This happens all the time. I’ll meet someone new at a party or something. Eventually, they ask me what I do and I tell them I am an ADHD coach. “What’s an ADHD coach?” they ask. They look amazed as I explain how my career is dedicated to helping adults live easier with ADHD.
Even people looking for help with ADHD don’t know what an ADHD coach is.
In fact, I’ve received more emails from people unnecessarily struggling with ADHD symptoms than I can count. Just like the one I received the other day from a woman named Christie.
She’d just discovered the oodles of articles on my blog. Christie wrote, “You mean an ADHD Coach is a real thing? There are actually people who can help me with my ADHD? How does it work? I’m so tired of struggling!”
Yes, Christie. There’s a growing number of ADHD Coaches.
The fact is, though, lots of people who could use ADHD coaching have never heard of an ADHD coach. That’s why I’m writing this quick guide of 16 facts about an ADHD coach. I’m determined to share the message about how to live easier with ADHD!
(For the record when I talk about ADHD, I mean all types. Inattentive Type ADHD, Hyperactive Type ADHD, and Combined Type ADHD.)
16 Facts About Working With an ADHD Coach
1. What is an ADHD Coach?
An ADHD coach is a professional trained to help people live easier with ADHD. Think of it as a mentor. Your coach won’t do the work for you. Your coach teaches you coping skills, gives you insight, helps solve problems. They act as a sounding board to untangle living with ADHD. The best ADHD coaches have a lot of training and experience in attention deficit. Some even have it. There are ADHD coaches for all types of people — all ages, sexes, professions, life situations, and types of ADHD. People officially diagnosed or not. People on medication or not.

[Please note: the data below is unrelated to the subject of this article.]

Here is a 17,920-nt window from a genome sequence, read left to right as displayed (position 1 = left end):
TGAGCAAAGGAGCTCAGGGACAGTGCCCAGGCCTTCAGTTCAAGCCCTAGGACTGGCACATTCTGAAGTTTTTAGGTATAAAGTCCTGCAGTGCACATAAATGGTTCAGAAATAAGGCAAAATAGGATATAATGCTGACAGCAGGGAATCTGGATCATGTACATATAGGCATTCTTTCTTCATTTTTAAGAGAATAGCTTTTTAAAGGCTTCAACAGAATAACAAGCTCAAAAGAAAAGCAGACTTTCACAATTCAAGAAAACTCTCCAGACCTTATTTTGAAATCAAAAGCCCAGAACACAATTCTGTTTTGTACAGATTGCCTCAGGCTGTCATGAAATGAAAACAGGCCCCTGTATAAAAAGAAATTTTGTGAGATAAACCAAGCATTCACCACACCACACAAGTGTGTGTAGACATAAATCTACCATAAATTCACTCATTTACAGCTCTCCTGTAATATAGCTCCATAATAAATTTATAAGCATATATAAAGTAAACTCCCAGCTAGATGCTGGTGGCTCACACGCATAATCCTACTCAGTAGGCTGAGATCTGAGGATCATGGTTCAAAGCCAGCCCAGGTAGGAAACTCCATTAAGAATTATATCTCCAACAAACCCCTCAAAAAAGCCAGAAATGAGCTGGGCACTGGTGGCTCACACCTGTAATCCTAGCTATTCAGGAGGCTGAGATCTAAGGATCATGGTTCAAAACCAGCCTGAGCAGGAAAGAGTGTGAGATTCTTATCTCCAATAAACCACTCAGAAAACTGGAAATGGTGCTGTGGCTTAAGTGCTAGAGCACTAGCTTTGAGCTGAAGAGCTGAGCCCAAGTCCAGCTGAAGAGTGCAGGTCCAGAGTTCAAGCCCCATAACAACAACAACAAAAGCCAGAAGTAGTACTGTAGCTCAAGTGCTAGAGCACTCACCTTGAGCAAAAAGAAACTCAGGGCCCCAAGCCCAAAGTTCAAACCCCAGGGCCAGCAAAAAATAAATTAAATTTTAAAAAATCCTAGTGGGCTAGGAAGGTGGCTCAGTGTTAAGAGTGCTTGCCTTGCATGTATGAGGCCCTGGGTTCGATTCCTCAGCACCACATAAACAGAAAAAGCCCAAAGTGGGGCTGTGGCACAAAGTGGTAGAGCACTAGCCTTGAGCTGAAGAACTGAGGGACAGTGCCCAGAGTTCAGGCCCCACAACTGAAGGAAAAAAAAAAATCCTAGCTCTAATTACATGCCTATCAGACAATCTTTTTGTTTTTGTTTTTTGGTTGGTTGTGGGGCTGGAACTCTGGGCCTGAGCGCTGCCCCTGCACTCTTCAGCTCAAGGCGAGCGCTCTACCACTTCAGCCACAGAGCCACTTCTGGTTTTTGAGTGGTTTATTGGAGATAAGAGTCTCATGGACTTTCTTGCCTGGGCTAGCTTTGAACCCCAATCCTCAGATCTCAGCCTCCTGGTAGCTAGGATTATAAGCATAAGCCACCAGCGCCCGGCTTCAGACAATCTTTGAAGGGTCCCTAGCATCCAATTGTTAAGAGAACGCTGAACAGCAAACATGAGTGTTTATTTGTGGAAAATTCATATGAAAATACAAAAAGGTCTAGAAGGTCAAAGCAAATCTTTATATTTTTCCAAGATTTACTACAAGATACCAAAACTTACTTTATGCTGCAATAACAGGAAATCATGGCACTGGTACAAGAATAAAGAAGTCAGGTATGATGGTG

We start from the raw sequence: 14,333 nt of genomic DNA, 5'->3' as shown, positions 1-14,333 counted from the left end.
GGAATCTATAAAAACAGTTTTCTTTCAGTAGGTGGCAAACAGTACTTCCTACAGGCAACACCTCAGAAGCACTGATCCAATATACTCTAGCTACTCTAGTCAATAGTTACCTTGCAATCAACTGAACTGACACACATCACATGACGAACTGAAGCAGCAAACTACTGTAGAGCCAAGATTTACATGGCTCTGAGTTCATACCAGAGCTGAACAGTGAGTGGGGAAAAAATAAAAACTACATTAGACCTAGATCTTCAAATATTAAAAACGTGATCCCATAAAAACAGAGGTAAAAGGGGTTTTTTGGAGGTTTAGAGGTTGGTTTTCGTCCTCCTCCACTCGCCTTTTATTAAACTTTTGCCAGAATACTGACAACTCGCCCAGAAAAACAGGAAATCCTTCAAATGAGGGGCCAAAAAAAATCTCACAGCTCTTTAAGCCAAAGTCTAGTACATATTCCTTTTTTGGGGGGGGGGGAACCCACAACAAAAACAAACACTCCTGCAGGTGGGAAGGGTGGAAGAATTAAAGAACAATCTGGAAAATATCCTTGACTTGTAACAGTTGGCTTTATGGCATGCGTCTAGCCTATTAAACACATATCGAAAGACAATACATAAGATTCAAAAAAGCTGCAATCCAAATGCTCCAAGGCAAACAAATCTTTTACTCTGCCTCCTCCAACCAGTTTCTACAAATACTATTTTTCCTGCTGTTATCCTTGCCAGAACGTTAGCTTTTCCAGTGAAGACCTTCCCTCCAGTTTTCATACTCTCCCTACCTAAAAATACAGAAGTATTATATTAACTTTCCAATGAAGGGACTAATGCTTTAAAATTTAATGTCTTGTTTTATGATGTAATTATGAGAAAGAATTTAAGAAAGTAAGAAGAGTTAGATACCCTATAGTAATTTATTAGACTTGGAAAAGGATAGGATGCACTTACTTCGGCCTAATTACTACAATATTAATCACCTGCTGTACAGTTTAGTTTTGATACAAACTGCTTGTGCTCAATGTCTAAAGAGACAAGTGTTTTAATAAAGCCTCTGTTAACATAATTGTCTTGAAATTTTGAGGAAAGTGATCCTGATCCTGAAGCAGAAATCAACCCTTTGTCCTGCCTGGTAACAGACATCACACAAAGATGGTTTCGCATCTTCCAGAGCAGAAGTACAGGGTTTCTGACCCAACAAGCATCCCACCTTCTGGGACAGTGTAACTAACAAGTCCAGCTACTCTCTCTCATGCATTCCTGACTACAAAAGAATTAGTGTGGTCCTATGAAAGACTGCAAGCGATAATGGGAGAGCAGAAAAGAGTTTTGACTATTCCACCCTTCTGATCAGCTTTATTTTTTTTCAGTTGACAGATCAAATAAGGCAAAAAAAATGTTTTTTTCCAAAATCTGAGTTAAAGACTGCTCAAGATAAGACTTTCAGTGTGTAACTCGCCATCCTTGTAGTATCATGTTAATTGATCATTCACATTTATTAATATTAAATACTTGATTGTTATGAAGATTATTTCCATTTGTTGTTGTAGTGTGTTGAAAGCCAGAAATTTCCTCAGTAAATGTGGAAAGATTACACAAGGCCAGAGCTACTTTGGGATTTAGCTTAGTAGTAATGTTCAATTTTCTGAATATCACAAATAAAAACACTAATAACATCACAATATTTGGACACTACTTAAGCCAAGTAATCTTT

2. Why Would I Work With An ADHD Coach?
Are you tired of banging your head against that wall of your ADHD? That’s why you work with an ADHD coach. Running as fast as you can and not getting anywhere sucks. (Forgive me for mixing metaphors.) Being overwhelmed, late, disorganized, scattered? ADHD doesn’t have to be a roadblock. Life can be easier, as a matter of fact. ADHD coaching helps you discover detours around your ADHD roadblocks so you can stop struggling and start succeeding.
3. How Can an ADHD Coach Help?
Here are some of the ADHD coping skills people work on with their ADHD coach:
- Organizing stuff at work and at home
- Focusing on work priorities and productivity
- Being held accountable for stuff they want to accomplish
- Clearing all kinds of clutter – paper, digital, and stuff
- Using time wisely and getting things done
- Planning and finishing projects – what a concept
- Finishing a gigantic project
- Building simpler, smarter habits and routines
- Getting the important things done
- Tons of time management skills – using a calendar, planner, task list, reminders, apps, etc.
- Understanding what’s ADHD and what isn’t
- Setting and reach goals
- Getting places on time
- Studying and homework skills
- Being a more patient and consistent parent
- Being a more supportive spouse or partner
- Building better diet, sleep and exercise habits
- Improving relationship and communication skills
- Knowing what to say to other people about your ADHD
I know there are more. I just can’t think of them right now. During the more than 20 years I’ve been an adult ADHD coach, I’ve helped so many people on so many things.
4. How Often Would I Meet With My ADHD Coach?
Working with an ADHD coach is a close, ongoing partnership. Coaches work in different ways. In a typical private coaching relationship, coaches meet with their clients three or four times each month. Most ADHD coaches provide support and accountability between sessions by e-mail, text, or phone. Clients often set mini-goals in the coaching session and check in with the coach between sessions.